A shake-up of learning disability day services which could see them taken out of direct council control has been given the go-ahead.
Northumberland county councillors have backed proposals to team up with an external care provider to run the authority’s five day centres and three horticultural skills units as social enterprises.
It is hoped the move would enable the centres – including those at West Sleekburn, Blyth, Bedlington and Hepscott Park – to expand their commercial activities and help their users secure jobs.
They could also take on more social and health care services in the future.
The facilities – including Bedlington Day Centre, Blyth’s Riverside Centre and the Hepscott Park and Sleekburn horticultural units, are used by 359 people altogether and have an annual budget of £4.3m between them.
Most users attend between two and five sessions a week.
The council currently runs the centres in house, but it says they need to evolve dramatically to meet changing expectations and demands.
Due to financial pressures, the authority has warned that the current model would be difficult to sustain, leading to the possibility of centres being forced to close.
The government has also told councils that such services should only be provided in house in exceptional circumstances.
The council’s senior policy manager, Stephen Corlett, says that making the centres a social enterprise could enable them to access more funding sources.
There would also be more freedom to develop their commercial operations, such as candle and gift making in Blyth and garden makeover work and plant sales at the horticultural centres.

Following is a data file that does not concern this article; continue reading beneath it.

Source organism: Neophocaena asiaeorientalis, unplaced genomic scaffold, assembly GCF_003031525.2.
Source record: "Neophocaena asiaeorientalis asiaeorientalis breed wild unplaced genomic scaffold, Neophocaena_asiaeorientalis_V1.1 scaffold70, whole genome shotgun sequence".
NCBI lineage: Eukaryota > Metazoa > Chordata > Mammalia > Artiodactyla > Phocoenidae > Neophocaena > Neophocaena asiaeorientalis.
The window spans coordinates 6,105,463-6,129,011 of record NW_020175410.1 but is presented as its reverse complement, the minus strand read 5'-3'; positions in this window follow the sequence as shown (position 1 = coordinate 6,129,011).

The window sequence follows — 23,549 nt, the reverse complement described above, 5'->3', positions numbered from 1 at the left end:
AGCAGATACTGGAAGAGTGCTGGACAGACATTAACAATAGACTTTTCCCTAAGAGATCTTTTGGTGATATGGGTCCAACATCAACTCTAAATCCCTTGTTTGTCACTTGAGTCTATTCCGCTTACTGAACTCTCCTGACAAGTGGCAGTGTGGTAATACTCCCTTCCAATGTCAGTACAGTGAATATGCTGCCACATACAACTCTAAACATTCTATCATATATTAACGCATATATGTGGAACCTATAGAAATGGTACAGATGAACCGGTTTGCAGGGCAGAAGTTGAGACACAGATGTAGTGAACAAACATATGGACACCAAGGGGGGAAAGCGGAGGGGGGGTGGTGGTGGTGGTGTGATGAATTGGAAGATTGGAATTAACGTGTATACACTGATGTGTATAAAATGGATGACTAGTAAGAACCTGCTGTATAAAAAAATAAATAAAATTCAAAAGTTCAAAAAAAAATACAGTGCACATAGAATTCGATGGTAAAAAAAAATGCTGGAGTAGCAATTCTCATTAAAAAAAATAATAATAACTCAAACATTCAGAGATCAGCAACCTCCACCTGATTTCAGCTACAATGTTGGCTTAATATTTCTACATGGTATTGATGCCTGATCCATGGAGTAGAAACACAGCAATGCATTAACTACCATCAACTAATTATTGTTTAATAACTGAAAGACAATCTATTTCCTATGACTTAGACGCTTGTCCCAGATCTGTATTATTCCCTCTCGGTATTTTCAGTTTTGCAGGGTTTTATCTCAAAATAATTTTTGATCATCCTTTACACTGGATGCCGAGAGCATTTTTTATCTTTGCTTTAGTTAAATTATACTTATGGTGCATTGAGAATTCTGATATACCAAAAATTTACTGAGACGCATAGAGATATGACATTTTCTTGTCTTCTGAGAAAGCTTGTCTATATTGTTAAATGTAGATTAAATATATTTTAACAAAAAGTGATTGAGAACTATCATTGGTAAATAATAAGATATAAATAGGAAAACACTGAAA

The council has already set aside £340,000 to develop the Hepscott Park site by refurbishing buildings, improving disabled access and restoring greenhouses.
It is planning to use part of a £115,000 surplus from trading activities by the day services to demolish under-used brick outbuildings and make room for a café and shop.
The council’s executive member for adult care and wellbeing, Ian Lindley, pictured, of Morpeth Stobhill, said: “Day services for people with a learning disability have changed greatly over the past decade, and we know that they need to develop further to meet changing needs and expectations.
“We would also like as many people as possible to have the opportunity to prepare for employment or to carry out satisfactory voluntary work.
“We don’t think it’s realistic for the council to try to make these kinds of changes while continuing to run the services directly, but we will ensure there is effective control and accountability to the elected representatives of the people.
“We think the centres have achieved a great deal in recent years, and we want to build on that by creating a new kind of organisation to run them, rather than end up having to close the centres and buy the new kinds of support we will need from other organisations.”
Existing day centre staff would transfer to the new social enterprise, a non-profit making body, with any surpluses invested in services.
The target is to launch the social enterprise by April.